Flash Flood Watch issued July 25 at 4:35AM MDT expiring July 26 at 12:00AM MDT in effect for: Archuleta, Delta, Dolores, Eagle, Garfield, Gunnison, Hinsdale, La Plata, Mesa, Moffat, Montezuma, Montrose, Ouray, Pitkin, Rio Blanco, Routt, San Juan, San Miguel
Flash Flood Watch issued July 24 at 8:59PM MDT expiring July 26 at 12:00AM MDT in effect for: Garfield, Moffat, Rio Blanco, Routt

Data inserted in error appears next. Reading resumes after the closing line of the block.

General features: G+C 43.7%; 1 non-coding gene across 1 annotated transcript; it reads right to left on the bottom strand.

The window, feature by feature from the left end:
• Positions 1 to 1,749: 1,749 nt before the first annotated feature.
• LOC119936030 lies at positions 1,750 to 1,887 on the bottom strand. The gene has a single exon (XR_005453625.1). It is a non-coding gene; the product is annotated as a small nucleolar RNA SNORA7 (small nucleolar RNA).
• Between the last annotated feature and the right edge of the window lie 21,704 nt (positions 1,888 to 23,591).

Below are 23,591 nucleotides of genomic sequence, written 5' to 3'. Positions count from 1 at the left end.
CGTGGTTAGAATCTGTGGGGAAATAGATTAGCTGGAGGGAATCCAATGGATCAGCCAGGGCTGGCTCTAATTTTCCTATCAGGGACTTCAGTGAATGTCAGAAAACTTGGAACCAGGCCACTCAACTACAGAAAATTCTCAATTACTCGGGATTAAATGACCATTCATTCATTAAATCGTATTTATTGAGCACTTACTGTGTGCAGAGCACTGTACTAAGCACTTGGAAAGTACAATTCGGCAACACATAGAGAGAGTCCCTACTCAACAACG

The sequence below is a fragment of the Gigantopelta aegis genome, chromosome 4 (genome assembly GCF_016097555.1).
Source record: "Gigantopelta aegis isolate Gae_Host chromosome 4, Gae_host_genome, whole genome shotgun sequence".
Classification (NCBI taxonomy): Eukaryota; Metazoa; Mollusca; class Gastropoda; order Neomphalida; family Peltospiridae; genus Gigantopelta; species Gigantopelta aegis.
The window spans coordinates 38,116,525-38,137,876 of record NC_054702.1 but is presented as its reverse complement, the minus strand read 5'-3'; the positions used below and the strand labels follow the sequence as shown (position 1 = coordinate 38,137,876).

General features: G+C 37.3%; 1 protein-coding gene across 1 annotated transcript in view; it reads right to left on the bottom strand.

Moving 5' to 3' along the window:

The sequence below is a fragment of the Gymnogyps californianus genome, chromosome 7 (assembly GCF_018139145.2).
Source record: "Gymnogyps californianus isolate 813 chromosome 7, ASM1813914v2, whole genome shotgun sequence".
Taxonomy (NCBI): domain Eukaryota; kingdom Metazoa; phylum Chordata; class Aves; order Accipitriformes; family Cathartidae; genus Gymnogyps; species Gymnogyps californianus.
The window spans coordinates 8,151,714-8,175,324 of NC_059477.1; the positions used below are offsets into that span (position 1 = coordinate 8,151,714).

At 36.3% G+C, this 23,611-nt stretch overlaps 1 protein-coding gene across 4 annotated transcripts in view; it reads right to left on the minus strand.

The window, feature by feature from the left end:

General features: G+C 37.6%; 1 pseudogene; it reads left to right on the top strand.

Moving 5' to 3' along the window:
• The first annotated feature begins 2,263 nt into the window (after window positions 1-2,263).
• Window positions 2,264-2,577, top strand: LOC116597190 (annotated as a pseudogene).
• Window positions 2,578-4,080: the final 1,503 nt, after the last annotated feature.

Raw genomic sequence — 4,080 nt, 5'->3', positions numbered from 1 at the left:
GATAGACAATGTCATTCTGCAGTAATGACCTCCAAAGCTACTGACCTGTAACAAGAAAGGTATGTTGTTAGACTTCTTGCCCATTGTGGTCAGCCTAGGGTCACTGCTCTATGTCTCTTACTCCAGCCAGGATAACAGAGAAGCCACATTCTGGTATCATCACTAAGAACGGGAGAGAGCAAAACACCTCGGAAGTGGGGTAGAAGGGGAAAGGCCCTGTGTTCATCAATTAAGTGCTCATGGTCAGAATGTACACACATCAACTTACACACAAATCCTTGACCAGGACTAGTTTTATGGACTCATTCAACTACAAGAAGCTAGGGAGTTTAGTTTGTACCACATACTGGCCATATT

With genetic evidence in hand, prosecutors now are certain they have the DNA profile of an unknown man who killed 6-year-old JonBenet Ramsey in 1996. Prosecutors say the profile does not belong to JonBenet's father or brother, but to find out whom it does belong to, investigators will have to find a match in a growing national database with more than 5 million offenders' profiles. By contrast, the FBI says there are more than 55 million entries in its fingerprint database. "If this person has no criminal record and has never been DNA-typed in another case, this murderer is going to be on our streets," said Larry Pozner, a Denver attorney and a past president of the National Association of Criminal Defense Lawyers. JonBenet's father, John, found the girl's strangled and bludgeoned body in the basement of the family's home in Boulder on Dec. 26, 1996. A DNA profile developed from drops of blood found in JonBenet's underwear has turned up no match so far. Colorado Bureau of Investigation spokesman Lance Clem said Colorado's own database has 86,662 DNA profiles, all of which are entered in the national database. The Colorado profiles include sex offenders dating back at least 20 years, plus any felon from the past three years in the Department of Corrections system, Clem said. "Literally every day, dozens of profiles get added to that (state) database," Clem said. While Colorado's database is updated continuously, the national database is updated several times a week, Clem said. How long it might take to find a match for the DNA found in JonBenet's clothing may depend on whether the killer has had any major brushes with the law that would make him subject to a mandatory DNA test. "I don't know if there's a way for anybody to say," Clem said.